Senator Introduces Eastside Bill: US Senator Ron Wyden (D-OR) introduced the ‘Oregon Eastside Forests Restoration, Old Growth Protection and Jobs Act,’ S. 2895—which would add more bureaucracy and promised increase in national forest “treatment” to 120,000 acres/yr.  Although a couple industry and green groups support the bill, its long-term ramifications are dubious at best.  If the bill ever became law, any harvest increase would require finding new federal budget.  Plus, the bill’s permanent prohibitions would stifle good forestry, such as a maximum 21” dbh cut tree, excessive stream buffers and road bans.  Announced with media fanfare, many acknowledge that the bill is more about election-year posturing, rather than seeking real solutions.

Montana Senator Offers Local Forest Bill: In a rush to find parochial band aids for ailing federal forestry, US Senator Jon Tester (D-MT) introduced another state-targeted bill: the Forest Jobs & Recreation Act, S. 1470.  Tester’s bill would dictate specific actions for Montana national forests, such as 336,000 acres of new national recreation areas, 680,000 acres of new Wilderness, boosting logging to 10,000 acres/year in the Beaverhead-Deerlodge and Kootenai national forests (7x current).  Tester’s bill was written with input from industry and conservationists.

Feds Pressure Oregon Stream Rules: The federal Environmental Protection Agency and NOAA-Fisheries wrote to the OR Dept. of Environmental Quality—threatening that Oregon “doesn’t do enough to protect” forest streams from logging.  The skirmish began with an environmental lawsuit against the EPA, aimed at blackmailing the OR Board of Forestry to increase stream buffer rules, rather than face losing $5 million/yr of federal funding.  The Board, ODF and industry will defend Oregon’s forest practices rules, because they provide excellent water quality without excess buffers.

Industry Talks to Forest Service: In December, a group of forest industry representatives, including AOL, met with US Forest Service NW Regional Forester Mary Wagner, forest supervisors and her staff.  Attendees discussed the importance of FS timber sale offerings, and promised federal stimulus contracting, needed to maintain logging and milling infrastructure across rural Oregon.  In recent years, promised timber sale volume has been delayed or short, due to litigation, faulty planning, poor appraisal, excessive restrictions, cumbersome contracting, and insufficient value/acre.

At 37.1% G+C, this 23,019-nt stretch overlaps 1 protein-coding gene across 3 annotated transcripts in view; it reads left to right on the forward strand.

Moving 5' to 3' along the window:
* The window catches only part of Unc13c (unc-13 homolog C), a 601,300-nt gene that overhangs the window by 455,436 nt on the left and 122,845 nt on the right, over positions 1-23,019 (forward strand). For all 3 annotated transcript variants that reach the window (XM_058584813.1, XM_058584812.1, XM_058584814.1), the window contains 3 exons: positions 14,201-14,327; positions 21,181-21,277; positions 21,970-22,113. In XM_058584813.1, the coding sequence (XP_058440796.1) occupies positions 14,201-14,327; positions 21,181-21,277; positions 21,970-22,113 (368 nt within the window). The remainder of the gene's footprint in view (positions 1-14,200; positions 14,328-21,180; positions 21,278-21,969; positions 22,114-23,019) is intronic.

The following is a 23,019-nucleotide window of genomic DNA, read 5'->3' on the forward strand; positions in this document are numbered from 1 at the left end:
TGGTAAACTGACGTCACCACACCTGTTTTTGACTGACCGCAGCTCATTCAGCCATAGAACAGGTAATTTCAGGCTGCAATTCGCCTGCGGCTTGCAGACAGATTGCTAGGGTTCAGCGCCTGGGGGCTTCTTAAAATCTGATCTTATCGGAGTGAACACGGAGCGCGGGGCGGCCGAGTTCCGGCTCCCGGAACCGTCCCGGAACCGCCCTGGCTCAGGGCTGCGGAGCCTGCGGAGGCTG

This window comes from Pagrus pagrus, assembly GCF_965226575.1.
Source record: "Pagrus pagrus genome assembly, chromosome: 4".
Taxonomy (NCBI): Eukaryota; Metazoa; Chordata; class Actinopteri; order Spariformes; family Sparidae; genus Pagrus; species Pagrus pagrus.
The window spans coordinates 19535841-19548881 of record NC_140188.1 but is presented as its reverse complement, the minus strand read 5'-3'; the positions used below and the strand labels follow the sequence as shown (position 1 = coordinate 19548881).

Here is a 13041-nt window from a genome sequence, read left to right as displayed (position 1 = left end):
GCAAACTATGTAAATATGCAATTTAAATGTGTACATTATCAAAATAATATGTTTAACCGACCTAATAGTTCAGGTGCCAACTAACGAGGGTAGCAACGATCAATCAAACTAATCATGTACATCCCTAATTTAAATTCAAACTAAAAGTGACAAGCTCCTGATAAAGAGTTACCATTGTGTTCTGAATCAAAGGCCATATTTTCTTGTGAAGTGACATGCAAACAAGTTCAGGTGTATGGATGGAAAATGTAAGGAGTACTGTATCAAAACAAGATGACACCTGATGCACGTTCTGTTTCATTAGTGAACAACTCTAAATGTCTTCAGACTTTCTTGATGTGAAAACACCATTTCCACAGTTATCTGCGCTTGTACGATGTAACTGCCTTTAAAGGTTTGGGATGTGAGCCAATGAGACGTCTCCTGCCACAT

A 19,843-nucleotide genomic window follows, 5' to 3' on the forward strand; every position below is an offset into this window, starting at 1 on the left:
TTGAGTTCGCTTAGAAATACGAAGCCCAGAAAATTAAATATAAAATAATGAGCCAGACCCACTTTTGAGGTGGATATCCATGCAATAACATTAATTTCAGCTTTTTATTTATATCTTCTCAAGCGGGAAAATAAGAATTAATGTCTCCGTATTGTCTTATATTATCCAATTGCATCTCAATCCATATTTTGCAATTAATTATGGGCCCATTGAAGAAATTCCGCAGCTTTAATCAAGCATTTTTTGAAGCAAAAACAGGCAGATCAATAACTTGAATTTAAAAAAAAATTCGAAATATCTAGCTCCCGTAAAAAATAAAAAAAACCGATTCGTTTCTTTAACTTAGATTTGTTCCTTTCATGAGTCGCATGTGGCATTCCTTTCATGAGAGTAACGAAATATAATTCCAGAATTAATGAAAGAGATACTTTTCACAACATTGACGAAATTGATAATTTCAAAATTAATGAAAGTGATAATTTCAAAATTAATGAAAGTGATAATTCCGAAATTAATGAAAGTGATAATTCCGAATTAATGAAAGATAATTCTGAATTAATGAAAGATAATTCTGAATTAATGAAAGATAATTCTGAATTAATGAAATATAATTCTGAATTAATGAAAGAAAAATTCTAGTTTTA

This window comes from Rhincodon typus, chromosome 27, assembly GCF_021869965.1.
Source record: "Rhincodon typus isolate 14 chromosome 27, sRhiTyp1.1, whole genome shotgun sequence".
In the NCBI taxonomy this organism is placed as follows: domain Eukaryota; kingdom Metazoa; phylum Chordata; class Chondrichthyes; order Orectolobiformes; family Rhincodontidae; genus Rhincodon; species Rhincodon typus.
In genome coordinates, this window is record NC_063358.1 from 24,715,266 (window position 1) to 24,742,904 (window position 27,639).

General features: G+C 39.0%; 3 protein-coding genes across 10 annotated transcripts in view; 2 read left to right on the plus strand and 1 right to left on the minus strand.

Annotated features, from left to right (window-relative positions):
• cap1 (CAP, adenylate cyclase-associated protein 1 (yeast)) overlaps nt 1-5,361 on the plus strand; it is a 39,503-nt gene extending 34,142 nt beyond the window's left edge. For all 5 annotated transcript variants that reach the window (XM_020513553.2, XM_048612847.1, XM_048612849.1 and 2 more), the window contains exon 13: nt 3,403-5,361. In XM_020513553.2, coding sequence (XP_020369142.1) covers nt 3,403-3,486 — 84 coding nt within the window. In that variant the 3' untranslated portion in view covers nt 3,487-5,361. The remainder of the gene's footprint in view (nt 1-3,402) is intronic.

Forest Service Planning Rule Rewrite: US Agriculture Secretary Tom Vilsack announced Dec. 17 that the Forest Service has begun revising its crippled planning rule, which is needed to guide development of national forest plans.  All five versions of former planning rules (1982, 1996, 2000, 2005, 2007) have been litigated aggressively by environmentalists, and overturned in federal courts.  The resulting debacle has left national forests hobbled by layers of outdated and conflicting plans.  A 60-day comment period ends Feb. 16.  For more information, visit: www.fs.usda.gov/planningrule

Feds Lose Survey & Manage Case: In December, federal Judge Coughenour issued a damaging ruling that returns US Forest Service and Bureau of Land Management timber sale planning back to 1994-era presale searches for over 400 uncommon slugs, snails, lichens and fungi.  The judge ruled that the cumbersome “survey & manage” program—mandated by the ‘94 Northwest Forest Plan—is working well and the agencies must keep it.  The FS and BLM had twice scaled-back the ridiculous surveys; but repeated environmental lawsuits and court rulings overturned their better judgment.

Bull Trout Proposed Habitat Expansion: The US Fish & Wildlife Service proposed quadrupling the designated critical habitat for the listed bull trout, a cold-water char that’s not actually a “trout”.  The FWS proposed designating 23,000 stream miles and 533,000 lake acres in OR, WA, ID, MT and NV, the first time unoccupied bull trout streams will be sanctioned.  This proposal is another indicator of how the Obama administration is rolling-back previous upgrades to the beleaguered Endangered Species Act.  The bull trout proposal was supported by environmental group lawsuits.

Siuslaw New Leader:
The deputy Forest Supervisor on the Humboldt-Toiyabe Nat. Forest in NV has been selected as new Forest Supervisor of the Siuslaw National Forest in Corvallis.  In March, Jerry Ingersoll replaces Barnie Gyant, who moved to California.  Jerry worked at different levels of the Forest Service, in CO, NV, AK, AR, and Washington, DC.  He began his career in 1987 after receiving degrees from UC Berkeley.